Friday, July 04, 2014

401.88 ppm

Atmospheric concentrations of carbon dioxide are now firmly above 400 ppm as measured by the Hawaii-based Mauna Loa Observatory. Earlier this morning, I finished proofreading my first student thesis on geoengineering. Working with my student in Korea has renewed my deep concerns for the future, in particular how feel-good environmentalists will fail to avert a climate catastrophe by insisting on the deployment of non-scalable sources of renewable energy (such as energy forestry or wind power) until a point when geoengineering will become inevitable. Similarly, while improved energy efficiency may be a great idea in affluent countries where demand is already saturated, similar measures are probably counterproductive in developing countries due to so called rebound effects as these countries have a huge unmet demand for energy and large reserves of unextracted fossil fuels.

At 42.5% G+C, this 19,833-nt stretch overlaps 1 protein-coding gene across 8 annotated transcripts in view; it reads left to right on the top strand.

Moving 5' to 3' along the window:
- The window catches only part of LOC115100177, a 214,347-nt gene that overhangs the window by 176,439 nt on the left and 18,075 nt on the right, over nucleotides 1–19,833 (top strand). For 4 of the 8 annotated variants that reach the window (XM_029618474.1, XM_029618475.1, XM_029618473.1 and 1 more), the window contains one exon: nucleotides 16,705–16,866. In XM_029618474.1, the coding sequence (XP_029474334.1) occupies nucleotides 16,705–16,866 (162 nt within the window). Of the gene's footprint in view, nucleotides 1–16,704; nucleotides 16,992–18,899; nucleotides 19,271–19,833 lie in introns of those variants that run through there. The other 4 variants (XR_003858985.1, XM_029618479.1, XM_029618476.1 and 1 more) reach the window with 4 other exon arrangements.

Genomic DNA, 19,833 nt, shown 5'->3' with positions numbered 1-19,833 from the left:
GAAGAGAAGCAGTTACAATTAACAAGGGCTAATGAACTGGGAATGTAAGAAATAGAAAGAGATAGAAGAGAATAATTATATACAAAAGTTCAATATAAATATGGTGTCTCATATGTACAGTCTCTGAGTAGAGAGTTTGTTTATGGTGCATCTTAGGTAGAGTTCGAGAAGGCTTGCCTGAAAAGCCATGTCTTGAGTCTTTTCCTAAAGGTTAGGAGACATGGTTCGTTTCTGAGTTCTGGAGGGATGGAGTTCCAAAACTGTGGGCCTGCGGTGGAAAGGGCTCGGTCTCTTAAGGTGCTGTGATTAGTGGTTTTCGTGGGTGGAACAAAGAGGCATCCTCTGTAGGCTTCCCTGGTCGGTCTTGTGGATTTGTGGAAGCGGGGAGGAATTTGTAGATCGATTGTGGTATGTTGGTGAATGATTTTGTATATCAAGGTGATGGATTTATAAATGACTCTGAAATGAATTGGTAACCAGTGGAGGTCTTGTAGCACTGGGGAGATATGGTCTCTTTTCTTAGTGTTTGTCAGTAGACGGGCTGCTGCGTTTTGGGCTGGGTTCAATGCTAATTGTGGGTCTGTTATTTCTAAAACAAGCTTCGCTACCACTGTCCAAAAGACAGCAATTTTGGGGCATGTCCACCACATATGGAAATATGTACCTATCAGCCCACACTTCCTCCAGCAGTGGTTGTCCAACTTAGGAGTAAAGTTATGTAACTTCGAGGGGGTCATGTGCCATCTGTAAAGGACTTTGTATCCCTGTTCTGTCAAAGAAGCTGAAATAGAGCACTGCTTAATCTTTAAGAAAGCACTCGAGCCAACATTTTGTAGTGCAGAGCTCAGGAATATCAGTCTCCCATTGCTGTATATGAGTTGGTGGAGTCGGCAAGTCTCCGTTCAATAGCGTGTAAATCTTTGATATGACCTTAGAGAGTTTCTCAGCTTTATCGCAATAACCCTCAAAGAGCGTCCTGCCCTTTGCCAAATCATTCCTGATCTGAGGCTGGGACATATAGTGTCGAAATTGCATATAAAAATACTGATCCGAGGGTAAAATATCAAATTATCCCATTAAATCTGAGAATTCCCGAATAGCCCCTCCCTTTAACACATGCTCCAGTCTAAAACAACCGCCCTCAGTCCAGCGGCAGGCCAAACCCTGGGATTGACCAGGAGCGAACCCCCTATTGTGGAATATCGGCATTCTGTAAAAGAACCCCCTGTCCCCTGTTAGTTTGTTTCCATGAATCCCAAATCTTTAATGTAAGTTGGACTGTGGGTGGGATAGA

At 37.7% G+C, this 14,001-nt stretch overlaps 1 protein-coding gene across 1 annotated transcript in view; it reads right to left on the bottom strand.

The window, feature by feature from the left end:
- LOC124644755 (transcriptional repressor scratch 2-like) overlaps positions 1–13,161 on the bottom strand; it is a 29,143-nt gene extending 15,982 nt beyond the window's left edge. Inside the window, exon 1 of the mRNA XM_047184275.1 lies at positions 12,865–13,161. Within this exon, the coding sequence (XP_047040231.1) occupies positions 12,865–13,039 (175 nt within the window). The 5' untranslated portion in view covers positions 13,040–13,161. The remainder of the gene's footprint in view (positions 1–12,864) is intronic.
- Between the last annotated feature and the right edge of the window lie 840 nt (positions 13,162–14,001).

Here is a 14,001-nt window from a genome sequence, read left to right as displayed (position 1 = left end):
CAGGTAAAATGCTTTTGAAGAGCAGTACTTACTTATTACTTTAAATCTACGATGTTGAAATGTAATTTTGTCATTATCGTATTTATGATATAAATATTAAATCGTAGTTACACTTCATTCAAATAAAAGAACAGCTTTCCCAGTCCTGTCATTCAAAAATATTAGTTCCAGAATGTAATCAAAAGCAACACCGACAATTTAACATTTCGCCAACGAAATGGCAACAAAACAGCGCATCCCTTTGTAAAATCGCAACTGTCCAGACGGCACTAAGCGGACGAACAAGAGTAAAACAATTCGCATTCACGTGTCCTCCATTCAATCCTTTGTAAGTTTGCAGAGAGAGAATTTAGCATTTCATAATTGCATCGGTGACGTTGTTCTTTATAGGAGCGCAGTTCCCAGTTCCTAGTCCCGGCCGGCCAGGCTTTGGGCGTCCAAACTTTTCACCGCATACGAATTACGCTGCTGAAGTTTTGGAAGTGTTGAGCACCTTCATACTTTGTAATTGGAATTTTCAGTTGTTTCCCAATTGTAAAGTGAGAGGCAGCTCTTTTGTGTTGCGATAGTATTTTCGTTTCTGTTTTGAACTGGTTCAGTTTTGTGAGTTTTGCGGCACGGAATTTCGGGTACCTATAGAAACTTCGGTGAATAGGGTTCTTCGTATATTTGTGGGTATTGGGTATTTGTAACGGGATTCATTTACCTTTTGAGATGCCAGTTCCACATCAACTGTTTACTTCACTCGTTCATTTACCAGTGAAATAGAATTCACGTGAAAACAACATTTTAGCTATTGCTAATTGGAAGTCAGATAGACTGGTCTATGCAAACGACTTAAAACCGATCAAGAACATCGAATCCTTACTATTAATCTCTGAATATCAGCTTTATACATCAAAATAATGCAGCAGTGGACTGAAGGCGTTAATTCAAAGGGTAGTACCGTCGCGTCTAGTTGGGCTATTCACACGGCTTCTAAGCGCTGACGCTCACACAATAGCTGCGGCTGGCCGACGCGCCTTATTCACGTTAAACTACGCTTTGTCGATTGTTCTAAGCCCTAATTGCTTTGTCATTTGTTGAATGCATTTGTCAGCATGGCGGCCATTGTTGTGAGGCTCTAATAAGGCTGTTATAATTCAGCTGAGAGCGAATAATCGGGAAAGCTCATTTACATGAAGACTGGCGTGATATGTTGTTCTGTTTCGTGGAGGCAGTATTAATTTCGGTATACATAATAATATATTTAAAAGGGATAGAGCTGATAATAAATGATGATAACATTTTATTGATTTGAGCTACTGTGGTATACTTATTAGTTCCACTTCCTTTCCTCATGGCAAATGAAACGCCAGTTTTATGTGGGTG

Yet beyond scalability concerns and the risk of rebound, the main issue is one of energy access. In almost all climate models the poor essentially stay poor throughout the 21st century, otherwise there is absolutely no chance that renewable energy technologies will be capable of stabilizing the global climate. From an ethical point of view, such a future of chronic poverty is of course entirely unacceptable. It is not about giving the poor a wind turbine here or a 20W solar panel there, it is about building a world of universal affluence in which people everywhere have access to modern medicine, global mobility and freedom from want. Keeping that focus in mind, the key responsibility for the rich countries is to develop clean energy technologies that work with – rather than against – the market and which people everywhere will quickly adopt, not out of altruism or coercion, but out of simple economic self-interest. Everything else is a dangerous distraction.

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